Sunday, March 26, 2023

The Four Pillars of Italian Wine

Italian wine is a diverse sea of flavors, colors, buoyancies, styles and price points. There are thousands of grapes, and as many or more wines to go along with it. But what drives the business? What grows the market share? And what keeps the lights on?

It falls to four wines, all with relatively humble beginnings. The four wines encompass four different types of wines – white, red , sparkling and sweet. And although they may not be on the tip of the tongues of today’s tony sommeliers, they provide needed cover for the more esoteric and trendy wines currently being touted by the in-crowd and influencer-wannabes.Too often we chase the trends and forget what brought us here.

Caution advisory: These are not considered cool wines by the high toned up-and-comers. Those dashers consider them boring, dull, run of the mill, yawn, give-me-a-break, get-away-from-me type of wines. They are misinformed.

Let’s start with a dry white: Pinot Grigio. I know, I know, when was the last time anyone had a bottle of that wine? Apparently, a lot of people have, as it still commands a large portion of sales revenue from Italy. So much in fact, that other countries, California notably, have horned in on the action and at this point have surpassed Italy for dominance in the sale of Pinot Grigio in America. Apparently, that thirst is insatiable, as the two, even going at it, neck to neck, are showing growth and success. But let’s talk about the wine – Pinot Grigio.

What made it so initially attractive was a couple of things. It wasn’t overbearing and buttery like so many Chardonnay wines flooding the market. It had a lithe spirit, some fresh fruit, a tingle of acidity and a cleansing palate feel. And it went well with food. Oh, and it was lower in alcohol than Chardonnay (generally) so another glass would be forthcoming after the first glass. Which made it a darling in the restaurant by-the-glass programs, as proprietors could sell more wine, maybe even at lunch. It was also easy to pronounce. I first noticed Pinot Grigio’s entrance on the stage of the popular world when it was referenced in a Seinfeld episode. After that, it just sailed to the top. But what makes it, even now, so ascendant, is that it is fresh, easygoing and accessible to a wide range of tastes and people. It goes well with a number of foods, from American to Italian, Thai, Indian, you name it. It can dance to many tunes. And it is affordable. Pinot Grigio was the little miracle that kept Italian wine in the minds of people, when it came to wine. Maybe not as much now, with more diverse selections and styles.  But even now it maintains a dominant position in sales. Which means, it is helping the Italian wine economy grow. It was really a perfect moment for Italy when Pinot Grigio came along and stole America’s vinous heart.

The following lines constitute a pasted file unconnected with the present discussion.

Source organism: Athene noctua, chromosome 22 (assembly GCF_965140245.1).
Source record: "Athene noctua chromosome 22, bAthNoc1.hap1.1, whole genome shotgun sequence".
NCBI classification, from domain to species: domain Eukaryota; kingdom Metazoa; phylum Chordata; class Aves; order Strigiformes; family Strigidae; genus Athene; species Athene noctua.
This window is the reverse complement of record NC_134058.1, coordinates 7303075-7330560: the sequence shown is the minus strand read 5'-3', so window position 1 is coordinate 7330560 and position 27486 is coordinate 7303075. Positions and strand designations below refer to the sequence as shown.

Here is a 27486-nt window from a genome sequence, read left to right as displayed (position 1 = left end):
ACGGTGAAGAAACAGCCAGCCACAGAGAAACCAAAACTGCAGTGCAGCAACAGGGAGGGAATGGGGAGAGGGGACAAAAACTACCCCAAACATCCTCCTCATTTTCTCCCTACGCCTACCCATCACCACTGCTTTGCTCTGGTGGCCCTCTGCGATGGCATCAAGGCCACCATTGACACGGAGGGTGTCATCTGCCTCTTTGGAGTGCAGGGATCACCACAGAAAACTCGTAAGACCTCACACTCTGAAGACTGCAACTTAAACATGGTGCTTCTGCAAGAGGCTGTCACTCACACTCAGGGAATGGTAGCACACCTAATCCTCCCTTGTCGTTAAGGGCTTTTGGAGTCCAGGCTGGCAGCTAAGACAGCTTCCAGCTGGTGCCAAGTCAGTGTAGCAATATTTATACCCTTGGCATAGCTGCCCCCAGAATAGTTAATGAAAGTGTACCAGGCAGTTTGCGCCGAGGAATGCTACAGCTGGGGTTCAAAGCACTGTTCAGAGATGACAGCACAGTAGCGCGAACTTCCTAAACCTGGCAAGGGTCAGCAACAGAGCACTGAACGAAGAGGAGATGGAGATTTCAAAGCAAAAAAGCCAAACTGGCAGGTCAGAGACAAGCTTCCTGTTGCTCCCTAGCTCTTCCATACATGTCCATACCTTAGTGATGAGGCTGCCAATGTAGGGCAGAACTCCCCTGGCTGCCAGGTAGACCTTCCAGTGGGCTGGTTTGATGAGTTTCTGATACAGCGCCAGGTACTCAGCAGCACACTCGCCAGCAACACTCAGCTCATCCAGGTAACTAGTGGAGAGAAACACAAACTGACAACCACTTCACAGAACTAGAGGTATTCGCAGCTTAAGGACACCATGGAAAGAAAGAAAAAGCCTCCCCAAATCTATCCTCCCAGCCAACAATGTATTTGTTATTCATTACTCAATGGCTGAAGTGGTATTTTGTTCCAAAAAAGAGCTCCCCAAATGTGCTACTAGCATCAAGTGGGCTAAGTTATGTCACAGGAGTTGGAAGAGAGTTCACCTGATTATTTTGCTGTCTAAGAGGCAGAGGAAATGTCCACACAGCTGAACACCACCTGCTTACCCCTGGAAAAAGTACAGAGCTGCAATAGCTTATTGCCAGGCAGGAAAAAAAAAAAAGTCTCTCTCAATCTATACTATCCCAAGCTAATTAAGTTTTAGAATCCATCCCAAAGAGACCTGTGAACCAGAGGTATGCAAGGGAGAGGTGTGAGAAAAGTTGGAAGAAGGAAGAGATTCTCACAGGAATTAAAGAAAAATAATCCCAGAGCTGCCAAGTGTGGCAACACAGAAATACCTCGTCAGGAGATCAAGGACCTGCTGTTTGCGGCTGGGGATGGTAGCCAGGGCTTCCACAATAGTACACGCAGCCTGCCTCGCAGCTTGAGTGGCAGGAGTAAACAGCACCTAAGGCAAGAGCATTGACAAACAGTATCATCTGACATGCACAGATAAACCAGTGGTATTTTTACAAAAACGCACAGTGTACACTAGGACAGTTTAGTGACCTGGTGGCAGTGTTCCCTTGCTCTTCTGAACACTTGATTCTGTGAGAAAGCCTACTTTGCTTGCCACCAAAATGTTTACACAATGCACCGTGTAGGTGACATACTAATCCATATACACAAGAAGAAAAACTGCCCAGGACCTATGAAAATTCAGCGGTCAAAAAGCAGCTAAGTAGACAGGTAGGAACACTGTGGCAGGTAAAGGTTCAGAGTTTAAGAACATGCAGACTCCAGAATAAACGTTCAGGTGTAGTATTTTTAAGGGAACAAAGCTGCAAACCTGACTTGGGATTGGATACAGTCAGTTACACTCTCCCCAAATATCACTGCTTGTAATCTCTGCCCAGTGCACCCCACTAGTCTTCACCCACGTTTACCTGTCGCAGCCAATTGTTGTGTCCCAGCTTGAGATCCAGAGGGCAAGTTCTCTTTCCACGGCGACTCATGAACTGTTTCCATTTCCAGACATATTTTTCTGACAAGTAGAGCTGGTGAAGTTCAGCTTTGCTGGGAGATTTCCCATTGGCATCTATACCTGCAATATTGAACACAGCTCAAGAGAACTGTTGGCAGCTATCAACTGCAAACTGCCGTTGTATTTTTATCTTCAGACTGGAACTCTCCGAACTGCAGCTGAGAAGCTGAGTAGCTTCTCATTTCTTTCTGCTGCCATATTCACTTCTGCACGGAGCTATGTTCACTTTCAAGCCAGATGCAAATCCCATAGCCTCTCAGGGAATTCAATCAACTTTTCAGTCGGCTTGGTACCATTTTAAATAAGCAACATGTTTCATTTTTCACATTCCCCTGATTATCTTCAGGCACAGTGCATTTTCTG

The second wine in the pillar is Chianti.

Where to start?

How about a simple carafe of the house Chianti. If you’re in Tuscany, chances are you can access Chianti this way. In other parts of the world, you’ll have to buy a bottle, from the funky fiasco to a deep-punted bottle. From basic Chianti to the more elaborate expression, be they from the Classico zone or Rufina, or a few other districts, with possible riserva and other extended acknowledgment markers. But let’s not get carried away.

Basic Chianti is best when fresh. There, the deliciousness of Sangiovese shows why this wine captured the heart of diners across the globe, a singular eno-revolution of red wine appeal. Dry, yes. Healthy fruit, yes again. Not too heavy. Flexible with different kinds of food, from pizza to pasta, lasagna to richer red sauced foods, like eggplant parm. All staples of the Italian-American cookbook, which brought America (and possibly the world?) into the Italian food (and wine) camp. But in Tuscany, how about a steak, grilled and thick, juicy and mouthwateringly delicious? Chianti was there too. Sidle up to a table at Sostanza in Florence and order their bistecca Fiorentina with a Chianti, will you? Oh sure, you can go with Brunello or a Super Tuscan, or Vino Nobile. But Chianti is the archetype. Start there and press on.